Gertrude Bell helped in creating a geo-political order for the West’s benefit but the one that spawned schisms the Middle East continues to grapple with by deciding the future of Arabs without letting them have a say in it
Sometime in 1915, British diplomat Sir Mark Sykes slid his finger across a map spread out on a table he sat across with British Prime Minister H H Asquith to discuss Middle East’s political future. Sykes told Asquith he would like to draw a line from Acre, now on Israel’s Mediterranean coast, to Kirkukin modern-day Iraq’s northern mountains region, on the map as their sphere of influence.
A year later, Sykes and French lawyer-diplomat François Georges-Picot would secretly hammer out an accord to formalise the scheme as their shared spoils of the First World War. They arbitrarily drew straight lines with, as Tarek Osman noted in a December 2013 piece on bbc.com, a ‘crude chinagraph-pencil’ and a ruler on the region’s map.
The territories Sykes and Picot marked as ‘A’ went to France and ‘B’ to Britain, ignoring local identities and preferences. The pact created a geo-political order for the West’s benefit but spawned troubles and schisms that the region continues to grapple with. It decided the future of Arabs without letting them have a say in it.
Arabist Gertrude Bell, who helped create Iraq as a consequence of the Sykes-Picot pact, thought the statehood she achieved for the country gave her some sort of immortality. But she appeared all but forgotten in Baghdad when I visited the city as part of a group of journalists covering the war on ISIS in 2016.
Gertrude Bell made Baghdad her permanent home until her death. Her raised tomb at an Anglican Church’s cemetery in Baghdad’s Bab al Sharki neighbourhood had been crumbling and in disrepair near a bustling square of stalls and shops.
British delegations would visit the tomb to pay homage to Gertrude Bell until they stopped coming when Baghdad became increasingly unsafe following the American occupation. Iraqi politician Ahmad Chalabi’s family planted a ring of jasmine trees and date palms around Gertrude Bell’s grave in 2005 when he was trying to attain power with the West’s blessings.
Gertrude Bell appeared to have since sunk into oblivion in the region, where the Sykes-Picot pact has come to define the infamous Western divide and control policy, making its originators’ the most reviled people.
From secular Nasserist (Egypt), Baathist (Iraq and Syria) pan-Arab nationalist ideologies to nihilist cult ISIS have sought to undo the borders Sykes and Picot created.
Abu Bakr al-Baghdadi vowed not to stop until they hit the last nail in the coffin of the Sykes-Picot conspiracy when the ISIS chief’s murderous followers swept across Syria and Iraq in 2014. He briefly threatened to finish the veneer of statehood Europeans such as Gertrude Bell imposed with what James Buchan, in a March 3003 piece in The Guardian, called ‘emptiness underneath’ in the Arab world.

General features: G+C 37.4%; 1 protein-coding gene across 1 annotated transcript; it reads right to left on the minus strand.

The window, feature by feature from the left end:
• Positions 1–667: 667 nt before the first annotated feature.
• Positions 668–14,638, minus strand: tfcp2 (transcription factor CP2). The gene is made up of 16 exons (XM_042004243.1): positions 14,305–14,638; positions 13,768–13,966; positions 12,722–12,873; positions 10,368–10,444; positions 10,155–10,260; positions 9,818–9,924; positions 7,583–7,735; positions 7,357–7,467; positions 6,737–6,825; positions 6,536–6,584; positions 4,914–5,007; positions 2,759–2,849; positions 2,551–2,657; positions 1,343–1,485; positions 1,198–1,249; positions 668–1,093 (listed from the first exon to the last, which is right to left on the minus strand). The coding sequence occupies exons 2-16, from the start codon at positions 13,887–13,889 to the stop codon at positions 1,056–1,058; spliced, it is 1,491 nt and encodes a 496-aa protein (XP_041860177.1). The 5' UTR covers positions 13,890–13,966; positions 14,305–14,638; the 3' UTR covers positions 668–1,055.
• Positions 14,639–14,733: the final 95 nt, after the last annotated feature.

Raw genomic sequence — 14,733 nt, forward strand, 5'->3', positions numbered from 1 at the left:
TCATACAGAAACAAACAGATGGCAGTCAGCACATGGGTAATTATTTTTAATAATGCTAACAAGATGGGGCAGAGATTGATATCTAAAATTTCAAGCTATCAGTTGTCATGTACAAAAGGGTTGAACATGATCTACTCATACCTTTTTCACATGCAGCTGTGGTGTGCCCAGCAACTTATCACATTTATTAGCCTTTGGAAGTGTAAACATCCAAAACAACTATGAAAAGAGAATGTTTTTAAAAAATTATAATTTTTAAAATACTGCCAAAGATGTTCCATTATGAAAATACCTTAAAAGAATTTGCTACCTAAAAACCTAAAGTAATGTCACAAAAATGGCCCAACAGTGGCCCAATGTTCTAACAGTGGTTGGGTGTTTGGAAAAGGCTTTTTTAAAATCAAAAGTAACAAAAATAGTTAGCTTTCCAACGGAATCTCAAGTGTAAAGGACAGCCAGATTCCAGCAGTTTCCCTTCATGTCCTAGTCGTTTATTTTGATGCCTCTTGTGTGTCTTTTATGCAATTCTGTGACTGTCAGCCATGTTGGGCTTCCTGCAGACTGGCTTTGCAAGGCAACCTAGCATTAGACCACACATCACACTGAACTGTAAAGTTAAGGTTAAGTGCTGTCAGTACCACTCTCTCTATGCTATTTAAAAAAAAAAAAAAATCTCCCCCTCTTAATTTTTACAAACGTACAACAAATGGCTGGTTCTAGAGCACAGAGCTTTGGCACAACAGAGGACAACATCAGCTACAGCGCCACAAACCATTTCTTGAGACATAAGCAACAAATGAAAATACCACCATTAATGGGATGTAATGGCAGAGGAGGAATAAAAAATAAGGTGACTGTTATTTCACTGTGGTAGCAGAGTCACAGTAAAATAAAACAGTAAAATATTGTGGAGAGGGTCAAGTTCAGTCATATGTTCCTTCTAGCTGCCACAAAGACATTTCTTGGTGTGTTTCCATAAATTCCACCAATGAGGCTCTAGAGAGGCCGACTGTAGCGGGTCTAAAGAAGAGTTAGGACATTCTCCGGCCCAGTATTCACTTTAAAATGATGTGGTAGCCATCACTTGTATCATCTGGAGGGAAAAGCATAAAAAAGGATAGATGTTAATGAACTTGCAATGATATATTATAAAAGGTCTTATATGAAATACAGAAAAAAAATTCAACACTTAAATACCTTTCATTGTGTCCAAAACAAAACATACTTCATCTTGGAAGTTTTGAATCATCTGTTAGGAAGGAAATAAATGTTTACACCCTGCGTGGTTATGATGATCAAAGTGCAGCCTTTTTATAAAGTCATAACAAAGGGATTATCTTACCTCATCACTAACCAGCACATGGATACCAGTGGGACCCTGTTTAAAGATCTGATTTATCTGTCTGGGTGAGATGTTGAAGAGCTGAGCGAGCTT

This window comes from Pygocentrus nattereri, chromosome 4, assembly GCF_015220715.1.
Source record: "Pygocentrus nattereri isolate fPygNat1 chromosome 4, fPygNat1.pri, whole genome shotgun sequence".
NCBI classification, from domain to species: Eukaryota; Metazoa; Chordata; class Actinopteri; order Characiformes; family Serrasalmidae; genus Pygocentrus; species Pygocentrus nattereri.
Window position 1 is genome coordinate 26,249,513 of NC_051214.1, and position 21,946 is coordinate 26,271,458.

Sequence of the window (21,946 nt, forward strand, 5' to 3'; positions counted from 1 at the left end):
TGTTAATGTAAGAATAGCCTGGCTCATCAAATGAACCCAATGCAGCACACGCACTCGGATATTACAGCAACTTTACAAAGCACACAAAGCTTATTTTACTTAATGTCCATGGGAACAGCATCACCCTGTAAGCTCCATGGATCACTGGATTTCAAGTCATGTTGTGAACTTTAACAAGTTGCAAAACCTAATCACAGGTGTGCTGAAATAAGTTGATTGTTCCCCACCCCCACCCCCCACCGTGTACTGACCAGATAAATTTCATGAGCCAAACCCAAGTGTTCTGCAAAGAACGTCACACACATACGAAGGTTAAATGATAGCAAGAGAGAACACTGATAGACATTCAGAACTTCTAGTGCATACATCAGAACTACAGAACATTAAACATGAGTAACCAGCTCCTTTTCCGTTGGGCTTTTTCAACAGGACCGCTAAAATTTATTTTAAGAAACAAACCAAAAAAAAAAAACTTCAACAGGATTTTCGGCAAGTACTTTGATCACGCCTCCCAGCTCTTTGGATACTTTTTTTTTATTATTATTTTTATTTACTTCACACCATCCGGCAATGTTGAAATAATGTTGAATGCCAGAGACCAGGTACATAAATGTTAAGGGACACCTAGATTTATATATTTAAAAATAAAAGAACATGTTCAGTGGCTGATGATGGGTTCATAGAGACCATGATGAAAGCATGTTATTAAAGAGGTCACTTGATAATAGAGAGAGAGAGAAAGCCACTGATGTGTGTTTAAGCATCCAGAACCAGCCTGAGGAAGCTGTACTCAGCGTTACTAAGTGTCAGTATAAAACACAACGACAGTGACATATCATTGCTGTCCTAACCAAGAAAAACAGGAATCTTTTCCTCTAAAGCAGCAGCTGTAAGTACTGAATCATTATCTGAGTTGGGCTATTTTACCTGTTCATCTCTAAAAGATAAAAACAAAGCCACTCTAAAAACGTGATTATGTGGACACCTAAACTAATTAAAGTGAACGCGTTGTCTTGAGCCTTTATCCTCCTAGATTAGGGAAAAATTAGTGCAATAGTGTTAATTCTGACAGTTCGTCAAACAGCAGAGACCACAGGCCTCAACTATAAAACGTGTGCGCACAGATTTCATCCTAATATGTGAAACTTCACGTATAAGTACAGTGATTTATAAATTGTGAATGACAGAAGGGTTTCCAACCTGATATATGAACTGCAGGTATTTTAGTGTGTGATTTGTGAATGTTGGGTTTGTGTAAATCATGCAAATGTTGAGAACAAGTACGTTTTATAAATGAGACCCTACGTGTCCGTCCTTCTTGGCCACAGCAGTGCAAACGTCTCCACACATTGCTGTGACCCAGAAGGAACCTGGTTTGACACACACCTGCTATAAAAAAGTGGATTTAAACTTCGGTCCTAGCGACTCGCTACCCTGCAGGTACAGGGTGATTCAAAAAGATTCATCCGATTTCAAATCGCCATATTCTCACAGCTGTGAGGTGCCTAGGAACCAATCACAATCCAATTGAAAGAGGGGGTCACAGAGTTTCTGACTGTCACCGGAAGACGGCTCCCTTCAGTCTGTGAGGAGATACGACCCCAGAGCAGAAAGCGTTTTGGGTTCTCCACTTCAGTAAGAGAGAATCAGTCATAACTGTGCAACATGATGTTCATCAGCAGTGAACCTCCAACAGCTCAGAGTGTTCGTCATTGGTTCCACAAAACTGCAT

Bell was candid enough to write to her father in December 1920 that ‘Mesopotamia [Iraq] is not a civilised state.’ Iraq’s creation nevertheless capped her remarkable career. Bell excelled in everything she did. And she did a lot.
After graduating from Oxford University, she went on to become ‘the greatest woman mountaineer of her age.’ She later became an archaeologist and a linguist before finding her true calling as an Arabist.
Bell’s interest in the region began when she visited Iran in 1892 to see her uncle, who was the British ambassador there. She learnt Persian, wrote her first travel book, and translated the Persian poet Hafez.
Bell, who was born into an ironmasters family and became the first woman to graduate in modern history with a first-class degree from Oxford, spent the next decade making two round-the-world trips, and in the Alps.
Bell returned to the Middle East to learn Arabic in Jerusalem in 1897 and permanently got involved in the region. At the peak of her power in Baghdad in the 1920s, Gertrude Bell believed she would be remembered long after she is gone.
In her lifetime, she had every reason to believe so. People in Baghdad knew Bell as Khatun (gentlewoman) and saluted her every time they saw her pass by. Bell organised bathing parties apart from picnics in Baghdad’s palm gardens. An overdose of sleeping pills apparently killed her at 57 in 1926 in her well-appointed house overlooking the Tigris at Bab al Sharki where Al Rasheed Street ends.
Bell’s death ended her lifelong fascination with the Middle East, where, Buchan wrote, she seemed to move ‘as an equal among the sheikhs without compromising her British femininity.’ Iraqi politician and later Prime Minister Nuri al-Said felt there is ‘only one Khatun… For a hundred years, they’ll talk of the Khatun riding by.’ Bell felt they ‘very likely will.’
As an all-powerful colonial administrator, Bell installed Hashemite King Faisal as Iraq’s constitutional monarch. She became Faisal’s indispensable adviser, a ‘right-hand man’, as the British press put it, after sketching out the country’s border’ with Saudi Arabia.
Bell was the centre of attraction at Faisal’s installation ceremony marked by a 21gun salute amid chants of ‘long live the king’ in 1921. Bell now lies buried in Baghdad unsung and perhaps unsurprisingly. She was after all a key figure in the implementation of the Sykes-Picot, which betrayed Arabs.
The accord placed Iraq, Transjordan, and Palestine under British and Syria and Lebanon under French influence. It deprived Arabs of the freedom Britain promised them in exchange for joining hands against their Ottomans rulers.
Sameer Arshad Khatlani is a journalist and the author of The Other Side of the Divide